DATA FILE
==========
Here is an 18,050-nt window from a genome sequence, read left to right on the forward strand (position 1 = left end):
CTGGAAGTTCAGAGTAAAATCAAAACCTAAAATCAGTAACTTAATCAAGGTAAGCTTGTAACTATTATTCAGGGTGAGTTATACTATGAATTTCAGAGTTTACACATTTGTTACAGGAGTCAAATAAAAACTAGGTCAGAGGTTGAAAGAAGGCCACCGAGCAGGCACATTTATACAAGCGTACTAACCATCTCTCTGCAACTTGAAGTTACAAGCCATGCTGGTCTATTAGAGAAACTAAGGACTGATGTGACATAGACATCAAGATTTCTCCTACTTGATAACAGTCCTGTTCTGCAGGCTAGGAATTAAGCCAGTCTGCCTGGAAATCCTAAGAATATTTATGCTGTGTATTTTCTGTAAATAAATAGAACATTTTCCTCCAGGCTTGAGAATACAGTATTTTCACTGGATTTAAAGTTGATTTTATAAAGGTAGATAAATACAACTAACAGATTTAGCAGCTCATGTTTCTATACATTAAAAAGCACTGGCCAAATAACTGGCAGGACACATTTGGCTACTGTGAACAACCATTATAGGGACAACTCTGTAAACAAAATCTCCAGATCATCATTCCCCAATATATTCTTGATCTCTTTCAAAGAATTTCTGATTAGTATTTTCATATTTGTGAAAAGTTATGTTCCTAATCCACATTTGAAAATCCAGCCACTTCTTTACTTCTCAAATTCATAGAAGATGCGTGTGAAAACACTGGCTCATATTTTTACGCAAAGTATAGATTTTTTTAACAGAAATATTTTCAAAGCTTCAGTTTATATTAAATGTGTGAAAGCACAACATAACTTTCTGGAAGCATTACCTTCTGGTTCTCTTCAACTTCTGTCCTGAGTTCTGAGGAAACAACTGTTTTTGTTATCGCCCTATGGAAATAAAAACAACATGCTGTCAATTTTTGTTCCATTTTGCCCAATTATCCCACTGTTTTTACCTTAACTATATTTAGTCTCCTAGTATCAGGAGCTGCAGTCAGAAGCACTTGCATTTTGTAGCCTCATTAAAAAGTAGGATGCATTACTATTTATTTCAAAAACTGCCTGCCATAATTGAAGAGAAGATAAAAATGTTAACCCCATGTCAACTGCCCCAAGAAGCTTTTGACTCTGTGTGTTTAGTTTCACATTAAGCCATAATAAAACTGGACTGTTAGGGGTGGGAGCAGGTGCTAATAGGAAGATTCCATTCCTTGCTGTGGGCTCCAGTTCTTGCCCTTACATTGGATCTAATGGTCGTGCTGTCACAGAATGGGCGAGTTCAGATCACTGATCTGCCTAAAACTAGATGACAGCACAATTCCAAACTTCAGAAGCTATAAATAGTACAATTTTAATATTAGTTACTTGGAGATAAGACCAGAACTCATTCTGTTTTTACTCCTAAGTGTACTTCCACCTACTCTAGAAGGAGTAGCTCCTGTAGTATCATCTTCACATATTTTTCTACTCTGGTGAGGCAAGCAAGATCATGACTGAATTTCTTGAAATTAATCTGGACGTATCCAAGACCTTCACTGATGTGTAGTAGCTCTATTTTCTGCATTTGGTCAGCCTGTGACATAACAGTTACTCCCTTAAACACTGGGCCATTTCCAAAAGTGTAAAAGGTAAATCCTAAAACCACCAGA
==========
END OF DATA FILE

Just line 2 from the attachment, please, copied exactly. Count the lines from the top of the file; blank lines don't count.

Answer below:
CTGGAAGTTCAGAGTAAAATCAAAACCTAAAATCAGTAACTTAATCAAGGTAAGCTTGTAACTATTATTCAGGGTGAGTTATACTATGAATTTCAGAGTTTACACATTTGTTACAGGAGTCAAATAAAAACTAGGTCAGAGGTTGAAAGAAGGCCACCGAGCAGGCACATTTATACAAGCGTACTAACCATCTCTCTGCAACTTGAAGTTACAAGCCATGCTGGTCTATTAGAGAAACTAAGGACTGATGTGACATAGACATCAAGATTTCTCCTACTTGATAACAGTCCTGTTCTGCAGGCTAGGAATTAAGCCAGTCTGCCTGGAAATCCTAAGAATATTTATGCTGTGTATTTTCTGTAAATAAATAGAACATTTTCCTCCAGGCTTGAGAATACAGTATTTTCACTGGATTTAAAGTTGATTTTATAAAGGTAGATAAATACAACTAACAGATTTAGCAGCTCATGTTTCTATACATTAAAAAGCACTGGCCAAATAACTGGCAGGACACATTTGGCTACTGTGAACAACCATTATAGGGACAACTCTGTAAACAAAATCTCCAGATCATCATTCCCCAATATATTCTTGATCTCTTTCAAAGAATTTCTGATTAGTATTTTCATATTTGTGAAAAGTTATGTTCCTAATCCACATTTGAAAATCCAGCCACTTCTTTACTTCTCAAATTCATAGAAGATGCGTGTGAAAACACTGGCTCATATTTTTACGCAAAGTATAGATTTTTTTAACAGAAATATTTTCAAAGCTTCAGTTTATATTAAATGTGTGAAAGCACAACATAACTTTCTGGAAGCATTACCTTCTGGTTCTCTTCAACTTCTGTCCTGAGTTCTGAGGAAACAACTGTTTTTGTTATCGCCCTATGGAAATAAAAACAACATGCTGTCAATTTTTGTTCCATTTTGCCCAATTATCCCACTGTTTTTACCTTAACTATATTTAGTCTCCTAGTATCAGGAGCTGCAGTCAGAAGCACTTGCATTTTGTAGCCTCATTAAAAAGTAGGATGCATTACTATTTATTTCAAAAACTGCCTGCCATAATTGAAGAGAAGATAAAAATGTTAACCCCATGTCAACTGCCCCAAGAAGCTTTTGACTCTGTGTGTTTAGTTTCACATTAAGCCATAATAAAACTGGACTGTTAGGGGTGGGAGCAGGTGCTAATAGGAAGATTCCATTCCTTGCTGTGGGCTCCAGTTCTTGCCCTTACATTGGATCTAATGGTCGTGCTGTCACAGAATGGGCGAGTTCAGATCACTGATCTGCCTAAAACTAGATGACAGCACAATTCCAAACTTCAGAAGCTATAAATAGTACAATTTTAATATTAGTTACTTGGAGATAAGACCAGAACTCATTCTGTTTTTACTCCTAAGTGTACTTCCACCTACTCTAGAAGGAGTAGCTCCTGTAGTATCATCTTCACATATTTTTCTACTCTGGTGAGGCAAGCAAGATCATGACTGAATTTCTTGAAATTAATCTGGACGTATCCAAGACCTTCACTGATGTGTAGTAGCTCTATTTTCTGCATTTGGTCAGCCTGTGACATAACAGTTACTCCCTTAAACACTGGGCCATTTCCAAAAGTGTAAAAGGTAAATCCTAAAACCACCAGA